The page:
Objectives: To evaluate outcomes among cancer patients with preexisting coronary artery disease and cardiac stenting who subsequently underwent thoracic radiotherapy (RT).
Methods: From 1998 to 2012, 147 patients received percutaneous coronary intervention (PCI) and then curative external beam RT (>30 Gy, except for Hodgkin lymphoma patients) involving the heart and the lungs. Heart-specific and lung-specific dosimetric parameters were correlated to overall survival (OS) and cardiac-specific survival by Cox variate methods.
Results: The mean interval between PCI and cancer diagnosis was 1.8 years (range, 0.1 to 14.2 y). Hypertension was present in 105 patients (71%), and hyperlipidemia in 82 (56%). At the time of analysis, 69 patients (47%) were alive, 3 (2%) died of cardiac causes, and 53 (36%) died of cancer. In multivariate analyses, OS since PCI was related to cancer type (P=0.004). Decreased OS since cancer diagnosis was related to older age (P<0.001) and increased percentage of targeted volume or organ receiving 20 Gy or more for lung (P<0.001), even after controlling for sex, cancer type, and stage. However, for non-cancer-specific survival and major adverse cardiac event-free survival, older age and underlying cardiopulmonary comorbidities dominated (rather than heart and lung dosimetric parameters) in predicting worse outcome for these patients with preexisting coronary artery disease who later underwent RT.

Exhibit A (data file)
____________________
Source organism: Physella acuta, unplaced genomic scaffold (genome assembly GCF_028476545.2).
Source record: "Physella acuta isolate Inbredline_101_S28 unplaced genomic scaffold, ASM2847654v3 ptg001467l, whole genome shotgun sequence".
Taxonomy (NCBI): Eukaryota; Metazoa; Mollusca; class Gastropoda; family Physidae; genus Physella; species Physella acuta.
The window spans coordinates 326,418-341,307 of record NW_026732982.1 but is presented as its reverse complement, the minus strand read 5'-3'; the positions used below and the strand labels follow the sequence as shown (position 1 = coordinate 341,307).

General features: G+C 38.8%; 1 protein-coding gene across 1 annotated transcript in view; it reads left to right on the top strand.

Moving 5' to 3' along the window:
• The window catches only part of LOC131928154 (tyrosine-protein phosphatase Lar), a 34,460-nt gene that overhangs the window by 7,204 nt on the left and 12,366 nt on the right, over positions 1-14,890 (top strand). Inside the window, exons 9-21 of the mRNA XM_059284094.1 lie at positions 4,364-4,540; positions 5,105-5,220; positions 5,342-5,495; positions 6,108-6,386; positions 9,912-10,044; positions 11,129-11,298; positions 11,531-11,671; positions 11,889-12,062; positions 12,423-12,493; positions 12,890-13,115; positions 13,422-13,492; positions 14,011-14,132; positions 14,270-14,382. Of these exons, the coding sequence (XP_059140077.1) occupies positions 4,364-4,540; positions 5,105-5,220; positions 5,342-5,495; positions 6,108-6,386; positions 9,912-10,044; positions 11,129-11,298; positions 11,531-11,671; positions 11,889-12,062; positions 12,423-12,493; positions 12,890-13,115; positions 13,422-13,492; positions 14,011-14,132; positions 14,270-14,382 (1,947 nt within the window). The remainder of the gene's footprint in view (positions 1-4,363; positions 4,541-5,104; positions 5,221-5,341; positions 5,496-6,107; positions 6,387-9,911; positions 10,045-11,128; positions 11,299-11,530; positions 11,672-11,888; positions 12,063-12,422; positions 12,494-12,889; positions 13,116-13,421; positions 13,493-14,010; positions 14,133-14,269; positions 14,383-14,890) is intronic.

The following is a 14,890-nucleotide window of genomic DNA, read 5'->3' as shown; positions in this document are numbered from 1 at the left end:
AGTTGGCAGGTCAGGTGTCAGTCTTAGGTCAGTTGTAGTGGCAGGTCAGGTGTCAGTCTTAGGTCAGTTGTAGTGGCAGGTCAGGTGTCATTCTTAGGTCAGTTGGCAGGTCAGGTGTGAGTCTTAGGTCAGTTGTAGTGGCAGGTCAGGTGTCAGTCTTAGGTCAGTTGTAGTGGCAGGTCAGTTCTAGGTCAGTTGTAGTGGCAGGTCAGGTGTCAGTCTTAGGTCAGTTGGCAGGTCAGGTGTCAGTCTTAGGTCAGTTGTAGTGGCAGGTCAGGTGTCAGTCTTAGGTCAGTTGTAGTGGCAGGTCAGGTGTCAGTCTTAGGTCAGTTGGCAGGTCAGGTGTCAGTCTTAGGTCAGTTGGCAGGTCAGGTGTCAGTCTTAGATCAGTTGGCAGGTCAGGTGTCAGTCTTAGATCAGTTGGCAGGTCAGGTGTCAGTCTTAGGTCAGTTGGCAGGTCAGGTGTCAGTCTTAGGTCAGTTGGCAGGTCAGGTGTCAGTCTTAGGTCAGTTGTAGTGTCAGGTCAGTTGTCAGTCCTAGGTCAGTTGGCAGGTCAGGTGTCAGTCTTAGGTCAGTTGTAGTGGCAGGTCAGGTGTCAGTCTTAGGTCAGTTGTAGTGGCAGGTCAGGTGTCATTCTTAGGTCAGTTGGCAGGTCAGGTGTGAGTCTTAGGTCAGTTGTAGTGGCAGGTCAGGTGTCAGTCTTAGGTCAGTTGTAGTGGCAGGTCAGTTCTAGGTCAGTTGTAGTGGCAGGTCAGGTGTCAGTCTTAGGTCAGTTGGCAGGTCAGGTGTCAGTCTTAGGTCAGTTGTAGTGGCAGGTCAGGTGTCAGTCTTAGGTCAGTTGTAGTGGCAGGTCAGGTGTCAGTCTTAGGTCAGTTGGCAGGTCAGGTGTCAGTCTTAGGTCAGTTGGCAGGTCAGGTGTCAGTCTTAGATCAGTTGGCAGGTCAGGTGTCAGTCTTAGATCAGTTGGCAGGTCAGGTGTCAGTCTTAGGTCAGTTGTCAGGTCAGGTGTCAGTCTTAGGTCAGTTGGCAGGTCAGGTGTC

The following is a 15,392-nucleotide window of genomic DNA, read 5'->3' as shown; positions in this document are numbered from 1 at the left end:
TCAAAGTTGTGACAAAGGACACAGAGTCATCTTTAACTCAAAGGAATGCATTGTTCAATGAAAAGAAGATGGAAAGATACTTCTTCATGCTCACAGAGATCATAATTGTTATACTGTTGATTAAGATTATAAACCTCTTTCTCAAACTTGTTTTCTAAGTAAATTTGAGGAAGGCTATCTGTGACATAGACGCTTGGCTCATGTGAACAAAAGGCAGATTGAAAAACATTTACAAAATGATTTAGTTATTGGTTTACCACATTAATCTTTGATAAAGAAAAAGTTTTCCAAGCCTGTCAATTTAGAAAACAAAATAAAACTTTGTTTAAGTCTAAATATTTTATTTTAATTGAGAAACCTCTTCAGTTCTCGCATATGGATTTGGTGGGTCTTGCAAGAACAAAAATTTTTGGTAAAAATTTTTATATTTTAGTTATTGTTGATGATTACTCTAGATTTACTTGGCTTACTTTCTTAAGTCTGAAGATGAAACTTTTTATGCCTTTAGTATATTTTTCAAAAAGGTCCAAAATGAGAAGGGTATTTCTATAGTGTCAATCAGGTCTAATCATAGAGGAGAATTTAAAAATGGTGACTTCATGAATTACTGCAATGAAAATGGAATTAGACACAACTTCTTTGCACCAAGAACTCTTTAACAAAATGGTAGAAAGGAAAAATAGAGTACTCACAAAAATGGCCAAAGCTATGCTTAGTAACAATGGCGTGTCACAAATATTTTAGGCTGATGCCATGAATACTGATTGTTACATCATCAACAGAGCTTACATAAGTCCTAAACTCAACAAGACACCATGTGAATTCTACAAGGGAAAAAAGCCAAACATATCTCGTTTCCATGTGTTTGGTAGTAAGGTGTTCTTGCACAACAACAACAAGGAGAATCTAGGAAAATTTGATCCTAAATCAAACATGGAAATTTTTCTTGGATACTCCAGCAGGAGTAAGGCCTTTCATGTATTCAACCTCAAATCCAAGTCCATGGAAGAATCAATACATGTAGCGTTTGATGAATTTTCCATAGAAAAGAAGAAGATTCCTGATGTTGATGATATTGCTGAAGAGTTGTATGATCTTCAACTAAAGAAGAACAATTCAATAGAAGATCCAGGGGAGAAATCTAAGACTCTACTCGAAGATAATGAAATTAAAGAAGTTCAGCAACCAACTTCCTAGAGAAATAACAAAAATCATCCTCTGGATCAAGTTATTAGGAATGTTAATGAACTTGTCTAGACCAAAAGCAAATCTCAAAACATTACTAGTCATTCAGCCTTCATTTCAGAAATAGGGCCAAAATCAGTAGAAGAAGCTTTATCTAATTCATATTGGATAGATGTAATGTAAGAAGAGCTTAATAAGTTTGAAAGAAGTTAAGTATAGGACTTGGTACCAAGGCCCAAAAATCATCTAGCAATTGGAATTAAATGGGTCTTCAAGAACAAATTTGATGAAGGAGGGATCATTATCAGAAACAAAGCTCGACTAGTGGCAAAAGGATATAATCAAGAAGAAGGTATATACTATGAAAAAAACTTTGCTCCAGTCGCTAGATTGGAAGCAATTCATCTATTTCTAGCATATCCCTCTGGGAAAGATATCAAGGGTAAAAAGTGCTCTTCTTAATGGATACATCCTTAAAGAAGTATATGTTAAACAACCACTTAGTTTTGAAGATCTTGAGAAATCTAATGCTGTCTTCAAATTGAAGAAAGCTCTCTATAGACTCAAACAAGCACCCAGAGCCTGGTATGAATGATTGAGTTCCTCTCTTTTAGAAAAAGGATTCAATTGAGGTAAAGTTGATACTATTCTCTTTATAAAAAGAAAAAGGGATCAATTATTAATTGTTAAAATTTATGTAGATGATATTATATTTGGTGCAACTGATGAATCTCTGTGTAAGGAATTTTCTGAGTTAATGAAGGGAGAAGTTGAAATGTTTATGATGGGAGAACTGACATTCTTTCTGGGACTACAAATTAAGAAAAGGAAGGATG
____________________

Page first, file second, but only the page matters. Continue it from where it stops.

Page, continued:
Conclusions: Cancer type, older age, and preexisting cardiopulmonary comorbidities and risk factors most significantly predicted clinical outcome and survival for these patients with existing coronary stents who subsequently received thoracic RT. Dosimetric detrimental effects were not significant in our study.
(C) 2014 by Lippincott Williams & Wilkins, Inc